Now let’s proceed to analyzing the center of the composition. There is an optical center in the middle – you will notice that the center of the composition, the major element will never be placed there, otherwise the scene will look artificial. The center of the composition will always be the most striking element, and the rest will just serve to make it more expressive. The artist may use various means to achieve this effect – the color contrasts, light and shade effects, size of objects and distance between them. Secondary elements are depicted with less detail and vigor – they have to bring forward the center, not block it.

 

Learners of Drawing

The French call this subject ‘nature morte’ which refers to any subject which an artist composes from a collection of inanimate objects. The reason why the drawing is said to be ‘still’ is that the composed objects, their respective positions and placements remain ‘still’ or intact till the drawing is completed. Some objects composed could last for days, weeks, months and even years. It is termed as ‘life’ because the drawings that result from direct or real observations are life drawings.

In still life drawing, the artist has to pay particular attention to the selection and arrangement of the objects to be drawn. The selected objects should be harmonized to create unison or oneness in the composition. Also, the source of light should be taken note of so that the artist can depict the shades and shadows of the objects as accurately as possible. The design principle called ‘proportion’ is very important in still life drawings. The artist has to know and understand the size relations of all the objects in the composition so that he can depict them on the drawing surface with precision and accuracy.

Before a good still life drawing can be executed, the artist has to efficiently use the senses to grasp every information or detail about the objects composed. The optical sense or sense of touch thus the eyes must be used to view the overall shapes of the composed objects whether is round, angular, regular or irregular. It must also be able to detect the size relations and variations of the objects. Each detail on the objects composed must be detected by the use of the eye. For instance, the eye must be able to know the exact movement and direction of the linear patterns of leaves. The tone or shade of colour of each of the composed items must be ascertained. It’s the colour bright or dull, light or dark, opaque or transparent? The optical sense must be able to furnish the artist with this information. Closer and analytical study of the items must be carried out with the eyes. More importantly is the positions and arrangement of the items to be drawn. This would help the artist to be able to depict the foreshortening, perspective and tones of shades of the object.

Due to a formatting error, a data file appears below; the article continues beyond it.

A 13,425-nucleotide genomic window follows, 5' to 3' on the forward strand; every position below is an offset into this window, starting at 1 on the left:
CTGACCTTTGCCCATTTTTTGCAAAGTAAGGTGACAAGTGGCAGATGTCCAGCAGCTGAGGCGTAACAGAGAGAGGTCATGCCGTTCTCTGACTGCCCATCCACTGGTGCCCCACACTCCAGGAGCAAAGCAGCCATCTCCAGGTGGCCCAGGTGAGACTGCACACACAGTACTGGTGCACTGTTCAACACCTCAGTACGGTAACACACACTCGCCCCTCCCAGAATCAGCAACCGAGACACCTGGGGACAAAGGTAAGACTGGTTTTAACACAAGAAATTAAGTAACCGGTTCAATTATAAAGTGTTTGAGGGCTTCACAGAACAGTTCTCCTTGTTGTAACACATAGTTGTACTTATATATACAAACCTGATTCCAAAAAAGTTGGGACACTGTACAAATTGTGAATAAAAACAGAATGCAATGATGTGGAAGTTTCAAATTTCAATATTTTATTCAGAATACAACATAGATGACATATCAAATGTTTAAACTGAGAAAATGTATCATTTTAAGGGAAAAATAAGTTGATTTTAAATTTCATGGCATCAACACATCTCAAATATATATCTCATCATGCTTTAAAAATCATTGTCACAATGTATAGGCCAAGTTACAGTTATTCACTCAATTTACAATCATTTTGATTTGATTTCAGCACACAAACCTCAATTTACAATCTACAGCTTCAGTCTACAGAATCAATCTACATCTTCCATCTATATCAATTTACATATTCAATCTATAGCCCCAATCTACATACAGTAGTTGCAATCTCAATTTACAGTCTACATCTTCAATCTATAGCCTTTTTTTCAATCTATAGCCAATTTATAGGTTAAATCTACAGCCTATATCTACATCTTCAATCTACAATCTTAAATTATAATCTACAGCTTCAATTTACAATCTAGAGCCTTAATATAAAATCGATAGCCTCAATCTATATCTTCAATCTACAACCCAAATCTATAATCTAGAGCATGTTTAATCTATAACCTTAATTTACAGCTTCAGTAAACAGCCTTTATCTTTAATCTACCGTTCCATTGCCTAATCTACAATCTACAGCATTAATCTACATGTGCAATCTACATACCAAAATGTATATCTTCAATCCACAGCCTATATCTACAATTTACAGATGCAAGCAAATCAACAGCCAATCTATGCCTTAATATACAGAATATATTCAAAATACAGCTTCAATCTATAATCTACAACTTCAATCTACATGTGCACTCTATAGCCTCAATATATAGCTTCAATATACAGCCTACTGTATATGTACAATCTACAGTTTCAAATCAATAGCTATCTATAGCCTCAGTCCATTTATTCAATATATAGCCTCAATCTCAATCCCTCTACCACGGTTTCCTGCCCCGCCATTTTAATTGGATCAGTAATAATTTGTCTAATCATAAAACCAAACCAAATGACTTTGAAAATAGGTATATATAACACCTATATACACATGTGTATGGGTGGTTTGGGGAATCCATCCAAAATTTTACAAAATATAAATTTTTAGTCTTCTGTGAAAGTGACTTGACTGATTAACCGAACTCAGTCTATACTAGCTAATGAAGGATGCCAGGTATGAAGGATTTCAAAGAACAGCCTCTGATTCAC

Moreover, the sense of touch which is the skin must be used by the artist to detect the textures of the objects to be drawn. The textures can be hard, soft, rough, smooth, porous or non-porous. This would enable the artist to know the kind of shading technique to employ in the rendition of the shades on the objects. The artist to know this must touch and feel the object to be drawn if it’s safe to do so. This would help him to render the shading objectively.

Furthermore, the kinesthetic sense or sense of movement will show whether the object is lighter or heavy in weight, fragile or strong. This will help the artist to know the type of line to use in the drawing of the item(s) as well as the degree of tones and the type of shade to be rendered on the drawn objects